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There used to be a nice way to tell if a web browser is IE or not, by using this technique in HTML:

<!--[if IE]>
Non-IE browsers ignore this
<![endif]-->

or

<!--[if !IE]-->
IE ignores this
<!--[endif]-->

but this doesn't work anymore in IE 10.

Any idea what to use instead to tell IE from other web browsers (using HTML or JavaScript)?

PS. I need to be able to tell ANY version of IE from non-IE web browser.

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12  
You shouldn't need to. IE10 is largely standards-compliant. Don't try write for a specific set of browsers, try to follow the standards and IE10 should hold up well. –  James Allardice Mar 26 '13 at 9:38
1  
@JamesAllardice: No, it's not. –  c00000fd Mar 26 '13 at 9:39
3  
What is it specifically that you have problems with in IE? –  Guffa Mar 26 '13 at 9:42
3  
@c00000fd - The article you linked to is about IE9. Have a look on caniuse.com. IE10 offers vastly better support for modern technologies. Your conditional comments will work as they are in IE9. –  James Allardice Mar 26 '13 at 9:46
2  
In all seriousness, IE10 really isn't that bad a browser (in fact, I gather that jQuery has more fixes for Chrome than for IE10). And plenty of other people are using animated GIFs with it and not having problems. Please, ask a separate question that explains the specific problem you're having; it's a near certainty that the SO collective will be able to help you fix it so it works perfectly well in all browsers without needing any browser-detection hacks. –  Spudley Mar 26 '13 at 10:42

4 Answers 4

I appreciate all your insight, but none of it answers my actual question. Again, I am not asking about the feature detection. All I need to know is if the web browser is IE or not. The following uses JavaScript and seems to work for all current versions of IE (including IE10):

<![if IE]>
<script type='text/javascript'>
if(/*@cc_on!@*/false)
var bIsIE = 1;
</script>
<![endif]>

and then to check if it's IE, do this from JavaScript:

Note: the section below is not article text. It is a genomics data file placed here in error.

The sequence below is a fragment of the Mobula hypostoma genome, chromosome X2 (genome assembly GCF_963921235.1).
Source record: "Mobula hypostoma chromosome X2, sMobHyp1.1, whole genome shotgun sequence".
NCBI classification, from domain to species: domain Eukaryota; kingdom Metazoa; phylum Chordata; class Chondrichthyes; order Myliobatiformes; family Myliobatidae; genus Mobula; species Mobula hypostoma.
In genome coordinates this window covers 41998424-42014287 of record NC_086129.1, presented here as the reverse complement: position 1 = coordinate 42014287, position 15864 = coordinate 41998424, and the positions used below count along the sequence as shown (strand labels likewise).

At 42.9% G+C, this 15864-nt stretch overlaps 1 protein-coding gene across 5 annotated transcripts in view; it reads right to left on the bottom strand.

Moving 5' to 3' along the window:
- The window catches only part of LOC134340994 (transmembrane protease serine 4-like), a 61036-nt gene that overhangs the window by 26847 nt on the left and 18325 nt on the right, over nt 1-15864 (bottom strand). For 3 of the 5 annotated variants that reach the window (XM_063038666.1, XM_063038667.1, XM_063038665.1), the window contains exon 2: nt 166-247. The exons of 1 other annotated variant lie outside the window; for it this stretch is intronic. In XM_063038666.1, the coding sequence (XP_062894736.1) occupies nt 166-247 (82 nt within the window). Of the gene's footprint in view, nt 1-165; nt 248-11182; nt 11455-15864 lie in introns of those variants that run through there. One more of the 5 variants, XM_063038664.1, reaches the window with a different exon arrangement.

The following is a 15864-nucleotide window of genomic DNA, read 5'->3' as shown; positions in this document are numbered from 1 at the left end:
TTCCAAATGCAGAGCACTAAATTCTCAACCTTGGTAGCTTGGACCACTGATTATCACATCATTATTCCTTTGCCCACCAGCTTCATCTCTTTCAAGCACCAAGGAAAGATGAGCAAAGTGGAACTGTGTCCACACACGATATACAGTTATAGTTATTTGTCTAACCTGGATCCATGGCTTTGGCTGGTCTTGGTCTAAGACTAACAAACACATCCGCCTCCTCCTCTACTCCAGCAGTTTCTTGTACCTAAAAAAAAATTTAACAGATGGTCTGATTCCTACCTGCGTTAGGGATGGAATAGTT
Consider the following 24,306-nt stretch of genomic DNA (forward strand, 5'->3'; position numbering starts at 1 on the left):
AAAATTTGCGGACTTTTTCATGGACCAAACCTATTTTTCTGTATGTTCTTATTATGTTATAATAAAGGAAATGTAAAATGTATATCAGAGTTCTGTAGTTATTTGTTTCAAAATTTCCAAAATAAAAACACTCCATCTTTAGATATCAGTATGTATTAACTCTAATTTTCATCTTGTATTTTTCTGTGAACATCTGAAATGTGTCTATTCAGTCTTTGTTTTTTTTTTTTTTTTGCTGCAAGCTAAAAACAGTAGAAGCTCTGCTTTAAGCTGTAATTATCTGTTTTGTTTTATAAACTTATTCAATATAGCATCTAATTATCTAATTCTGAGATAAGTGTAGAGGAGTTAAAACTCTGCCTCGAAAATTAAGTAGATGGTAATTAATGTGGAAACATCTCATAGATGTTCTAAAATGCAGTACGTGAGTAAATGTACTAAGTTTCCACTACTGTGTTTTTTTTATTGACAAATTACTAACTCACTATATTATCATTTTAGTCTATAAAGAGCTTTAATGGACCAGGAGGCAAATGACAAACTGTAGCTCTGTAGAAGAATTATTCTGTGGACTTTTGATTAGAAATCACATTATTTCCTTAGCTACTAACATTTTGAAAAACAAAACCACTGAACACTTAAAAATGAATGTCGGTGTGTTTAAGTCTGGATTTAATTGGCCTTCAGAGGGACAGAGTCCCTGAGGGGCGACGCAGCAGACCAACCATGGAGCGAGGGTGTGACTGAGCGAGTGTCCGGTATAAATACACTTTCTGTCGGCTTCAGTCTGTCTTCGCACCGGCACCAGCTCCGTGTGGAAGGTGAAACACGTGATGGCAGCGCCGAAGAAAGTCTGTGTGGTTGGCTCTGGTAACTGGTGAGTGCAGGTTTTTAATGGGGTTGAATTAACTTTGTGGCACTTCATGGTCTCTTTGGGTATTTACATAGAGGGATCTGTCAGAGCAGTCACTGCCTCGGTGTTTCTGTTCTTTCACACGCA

if (typeof (bIsIE) != 'undefined')
{
    //The web browser is IE
}
else
{
    //The web browser is not IE
}

Obviously the code above assumes that the web browser has JavaScript enabled. But in my case the browser detection is relevant only if it has scripts enabled.

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+1, because sometimes you just don't want to mess around with capability detection for deficient browsers. But aren't you missing some curly braces and an operator in that if(/*@cc_on!@*/false) block? Also, what is that block supposed to check? –  Ryne Everett Jul 19 '14 at 21:44
    
Some features are not detectable. I'm trying to detect IE because it doesn't support an href of data:text/csv... –  Snekse Sep 24 '14 at 14:21
    
Here's a problem with feature detection no one might mention: In all versions of IE, you cannot use CORS with canvas toDataURL(), because it flags the canvas as dirty, even with CORS. Yet doing feature detection on CORS for IE9+ will come up as 'yes', it's just a quirk in how IE handles toDataUrl(). You can try{} catch {} the error, but don't bother, because IE won't "catch" the toDataUrl() call, it will break out of the try{} anyway as a security error. Better to just detect "is this IE?" before attempting the toDataUrl and use a local proxy for IE rather than disable CORS for sane browsers –  Shawn Grigson Jan 20 at 20:03